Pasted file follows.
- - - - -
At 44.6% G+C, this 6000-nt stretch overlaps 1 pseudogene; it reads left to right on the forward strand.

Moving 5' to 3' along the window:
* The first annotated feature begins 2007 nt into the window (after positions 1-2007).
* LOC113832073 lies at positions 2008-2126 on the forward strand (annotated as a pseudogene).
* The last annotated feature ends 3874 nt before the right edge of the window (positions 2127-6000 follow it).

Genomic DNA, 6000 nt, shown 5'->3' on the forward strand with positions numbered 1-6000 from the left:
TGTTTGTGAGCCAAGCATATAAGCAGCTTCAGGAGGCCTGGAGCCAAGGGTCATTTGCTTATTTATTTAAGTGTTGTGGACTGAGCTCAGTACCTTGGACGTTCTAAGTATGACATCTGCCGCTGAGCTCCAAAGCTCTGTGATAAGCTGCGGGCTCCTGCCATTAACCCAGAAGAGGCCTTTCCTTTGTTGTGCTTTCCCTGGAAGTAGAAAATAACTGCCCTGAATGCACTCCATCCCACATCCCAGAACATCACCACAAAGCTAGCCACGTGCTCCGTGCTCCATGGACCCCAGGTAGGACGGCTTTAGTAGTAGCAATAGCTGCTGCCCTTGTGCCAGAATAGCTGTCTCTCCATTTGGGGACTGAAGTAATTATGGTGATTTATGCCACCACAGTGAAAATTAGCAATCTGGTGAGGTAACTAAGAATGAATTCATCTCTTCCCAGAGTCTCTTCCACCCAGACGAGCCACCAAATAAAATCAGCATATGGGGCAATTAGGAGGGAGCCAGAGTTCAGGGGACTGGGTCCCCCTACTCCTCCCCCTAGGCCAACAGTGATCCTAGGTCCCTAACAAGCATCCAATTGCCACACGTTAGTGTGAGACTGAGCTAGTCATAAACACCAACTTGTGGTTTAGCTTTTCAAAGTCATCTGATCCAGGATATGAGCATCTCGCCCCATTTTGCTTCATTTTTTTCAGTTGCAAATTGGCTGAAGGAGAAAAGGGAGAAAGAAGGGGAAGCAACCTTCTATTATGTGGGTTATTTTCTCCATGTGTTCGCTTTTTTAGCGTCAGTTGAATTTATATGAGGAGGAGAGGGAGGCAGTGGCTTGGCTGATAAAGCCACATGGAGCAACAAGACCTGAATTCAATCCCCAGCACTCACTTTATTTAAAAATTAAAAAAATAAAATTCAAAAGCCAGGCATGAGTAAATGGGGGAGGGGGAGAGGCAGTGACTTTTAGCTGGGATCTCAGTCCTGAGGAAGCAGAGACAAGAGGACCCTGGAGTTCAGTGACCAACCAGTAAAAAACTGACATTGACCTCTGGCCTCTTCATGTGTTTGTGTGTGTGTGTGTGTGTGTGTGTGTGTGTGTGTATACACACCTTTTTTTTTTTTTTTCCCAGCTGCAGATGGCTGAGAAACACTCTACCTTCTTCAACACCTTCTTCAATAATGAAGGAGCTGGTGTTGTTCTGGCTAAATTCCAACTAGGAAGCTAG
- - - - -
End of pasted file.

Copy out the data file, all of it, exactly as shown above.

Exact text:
At 44.6% G+C, this 6000-nt stretch overlaps 1 pseudogene; it reads left to right on the forward strand.

Moving 5' to 3' along the window:
* The first annotated feature begins 2007 nt into the window (after positions 1-2007).
* LOC113832073 lies at positions 2008-2126 on the forward strand (annotated as a pseudogene).
* The last annotated feature ends 3874 nt before the right edge of the window (positions 2127-6000 follow it).

Genomic DNA, 6000 nt, shown 5'->3' on the forward strand with positions numbered 1-6000 from the left:
TGTTTGTGAGCCAAGCATATAAGCAGCTTCAGGAGGCCTGGAGCCAAGGGTCATTTGCTTATTTATTTAAGTGTTGTGGACTGAGCTCAGTACCTTGGACGTTCTAAGTATGACATCTGCCGCTGAGCTCCAAAGCTCTGTGATAAGCTGCGGGCTCCTGCCATTAACCCAGAAGAGGCCTTTCCTTTGTTGTGCTTTCCCTGGAAGTAGAAAATAACTGCCCTGAATGCACTCCATCCCACATCCCAGAACATCACCACAAAGCTAGCCACGTGCTCCGTGCTCCATGGACCCCAGGTAGGACGGCTTTAGTAGTAGCAATAGCTGCTGCCCTTGTGCCAGAATAGCTGTCTCTCCATTTGGGGACTGAAGTAATTATGGTGATTTATGCCACCACAGTGAAAATTAGCAATCTGGTGAGGTAACTAAGAATGAATTCATCTCTTCCCAGAGTCTCTTCCACCCAGACGAGCCACCAAATAAAATCAGCATATGGGGCAATTAGGAGGGAGCCAGAGTTCAGGGGACTGGGTCCCCCTACTCCTCCCCCTAGGCCAACAGTGATCCTAGGTCCCTAACAAGCATCCAATTGCCACACGTTAGTGTGAGACTGAGCTAGTCATAAACACCAACTTGTGGTTTAGCTTTTCAAAGTCATCTGATCCAGGATATGAGCATCTCGCCCCATTTTGCTTCATTTTTTTCAGTTGCAAATTGGCTGAAGGAGAAAAGGGAGAAAGAAGGGGAAGCAACCTTCTATTATGTGGGTTATTTTCTCCATGTGTTCGCTTTTTTAGCGTCAGTTGAATTTATATGAGGAGGAGAGGGAGGCAGTGGCTTGGCTGATAAAGCCACATGGAGCAACAAGACCTGAATTCAATCCCCAGCACTCACTTTATTTAAAAATTAAAAAAATAAAATTCAAAAGCCAGGCATGAGTAAATGGGGGAGGGGGAGAGGCAGTGACTTTTAGCTGGGATCTCAGTCCTGAGGAAGCAGAGACAAGAGGACCCTGGAGTTCAGTGACCAACCAGTAAAAAACTGACATTGACCTCTGGCCTCTTCATGTGTTTGTGTGTGTGTGTGTGTGTGTGTGTGTGTGTGTGTATACACACCTTTTTTTTTTTTTTTCCCAGCTGCAGATGGCTGAGAAACACTCTACCTTCTTCAACACCTTCTTCAATAATGAAGGAGCTGGTGTTGTTCTGGCTAAATTCCAACTAGGAAGCTAG